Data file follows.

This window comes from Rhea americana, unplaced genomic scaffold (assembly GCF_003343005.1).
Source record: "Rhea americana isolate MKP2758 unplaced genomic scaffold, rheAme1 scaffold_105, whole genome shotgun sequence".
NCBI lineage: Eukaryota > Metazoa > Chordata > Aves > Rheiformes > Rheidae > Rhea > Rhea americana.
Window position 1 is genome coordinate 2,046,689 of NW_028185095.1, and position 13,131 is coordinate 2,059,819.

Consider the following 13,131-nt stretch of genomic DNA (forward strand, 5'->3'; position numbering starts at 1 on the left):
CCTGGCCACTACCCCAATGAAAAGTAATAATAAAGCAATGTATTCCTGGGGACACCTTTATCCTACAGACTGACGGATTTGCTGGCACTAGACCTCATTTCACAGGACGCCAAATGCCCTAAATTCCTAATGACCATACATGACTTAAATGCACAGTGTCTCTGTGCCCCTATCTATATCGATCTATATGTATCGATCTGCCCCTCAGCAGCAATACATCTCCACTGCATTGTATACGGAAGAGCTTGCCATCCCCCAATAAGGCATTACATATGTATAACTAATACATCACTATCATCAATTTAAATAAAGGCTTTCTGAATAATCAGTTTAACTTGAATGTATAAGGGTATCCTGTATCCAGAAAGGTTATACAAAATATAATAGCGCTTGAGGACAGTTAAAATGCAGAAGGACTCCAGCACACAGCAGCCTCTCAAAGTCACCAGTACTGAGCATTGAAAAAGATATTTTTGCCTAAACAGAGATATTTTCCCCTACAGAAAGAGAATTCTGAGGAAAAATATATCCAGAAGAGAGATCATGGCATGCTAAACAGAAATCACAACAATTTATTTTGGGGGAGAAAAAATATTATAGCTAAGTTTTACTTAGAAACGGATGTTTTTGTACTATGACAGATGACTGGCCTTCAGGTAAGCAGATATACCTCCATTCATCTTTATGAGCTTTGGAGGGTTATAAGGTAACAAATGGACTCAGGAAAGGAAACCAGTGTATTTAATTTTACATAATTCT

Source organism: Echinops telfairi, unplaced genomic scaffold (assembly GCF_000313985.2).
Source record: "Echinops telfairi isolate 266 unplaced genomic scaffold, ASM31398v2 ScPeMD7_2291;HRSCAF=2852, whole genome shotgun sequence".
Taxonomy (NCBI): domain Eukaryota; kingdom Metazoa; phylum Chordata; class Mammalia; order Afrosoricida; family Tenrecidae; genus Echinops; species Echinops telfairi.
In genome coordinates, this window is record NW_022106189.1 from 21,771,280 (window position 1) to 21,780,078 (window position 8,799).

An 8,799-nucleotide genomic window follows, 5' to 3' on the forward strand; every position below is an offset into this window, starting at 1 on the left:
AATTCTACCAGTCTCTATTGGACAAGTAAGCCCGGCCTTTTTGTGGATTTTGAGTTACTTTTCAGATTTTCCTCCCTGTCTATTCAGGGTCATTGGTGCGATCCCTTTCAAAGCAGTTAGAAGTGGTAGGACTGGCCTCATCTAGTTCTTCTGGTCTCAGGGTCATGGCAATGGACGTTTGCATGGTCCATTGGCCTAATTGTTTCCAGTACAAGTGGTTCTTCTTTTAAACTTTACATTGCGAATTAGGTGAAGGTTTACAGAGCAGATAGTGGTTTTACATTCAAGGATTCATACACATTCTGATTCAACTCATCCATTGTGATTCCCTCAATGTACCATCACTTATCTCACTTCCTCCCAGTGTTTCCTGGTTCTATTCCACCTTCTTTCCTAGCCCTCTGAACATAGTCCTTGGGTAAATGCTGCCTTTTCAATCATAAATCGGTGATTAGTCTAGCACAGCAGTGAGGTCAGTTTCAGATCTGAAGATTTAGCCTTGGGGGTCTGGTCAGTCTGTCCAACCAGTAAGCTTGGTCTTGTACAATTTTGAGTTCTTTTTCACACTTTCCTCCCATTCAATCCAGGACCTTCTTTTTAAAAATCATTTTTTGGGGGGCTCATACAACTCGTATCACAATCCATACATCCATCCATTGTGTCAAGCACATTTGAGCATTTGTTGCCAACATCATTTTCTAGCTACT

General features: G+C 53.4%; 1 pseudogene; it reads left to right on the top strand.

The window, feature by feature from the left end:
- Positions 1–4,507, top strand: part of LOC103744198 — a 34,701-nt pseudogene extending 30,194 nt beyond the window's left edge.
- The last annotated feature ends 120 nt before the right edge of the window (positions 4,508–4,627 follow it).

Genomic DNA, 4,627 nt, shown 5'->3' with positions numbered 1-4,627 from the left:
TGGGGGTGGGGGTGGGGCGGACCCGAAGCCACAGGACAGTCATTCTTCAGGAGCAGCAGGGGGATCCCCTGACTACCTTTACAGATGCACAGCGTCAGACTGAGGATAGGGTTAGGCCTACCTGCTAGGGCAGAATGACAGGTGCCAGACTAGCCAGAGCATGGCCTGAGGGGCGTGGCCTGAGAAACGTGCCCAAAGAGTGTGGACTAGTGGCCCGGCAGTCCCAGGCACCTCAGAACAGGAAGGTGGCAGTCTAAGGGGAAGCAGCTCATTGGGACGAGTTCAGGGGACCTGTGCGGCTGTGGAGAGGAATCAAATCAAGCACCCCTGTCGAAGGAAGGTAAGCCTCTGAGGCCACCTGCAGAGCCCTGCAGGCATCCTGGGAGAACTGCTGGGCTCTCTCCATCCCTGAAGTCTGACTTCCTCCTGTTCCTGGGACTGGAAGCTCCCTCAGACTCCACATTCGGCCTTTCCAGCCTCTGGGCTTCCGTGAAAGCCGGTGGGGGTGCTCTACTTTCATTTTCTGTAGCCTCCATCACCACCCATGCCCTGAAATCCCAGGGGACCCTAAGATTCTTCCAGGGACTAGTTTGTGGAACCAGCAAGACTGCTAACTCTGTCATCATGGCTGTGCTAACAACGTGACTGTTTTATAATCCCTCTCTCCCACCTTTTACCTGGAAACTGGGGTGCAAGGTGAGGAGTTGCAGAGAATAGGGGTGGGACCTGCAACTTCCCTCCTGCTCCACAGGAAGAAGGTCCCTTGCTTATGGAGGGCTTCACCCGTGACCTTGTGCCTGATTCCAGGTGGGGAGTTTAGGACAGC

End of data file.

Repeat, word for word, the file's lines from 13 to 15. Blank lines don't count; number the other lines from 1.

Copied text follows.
General features: G+C 53.4%; 1 pseudogene; it reads left to right on the top strand.

The window, feature by feature from the left end:
- Positions 1–4,507, top strand: part of LOC103744198 — a 34,701-nt pseudogene extending 30,194 nt beyond the window's left edge.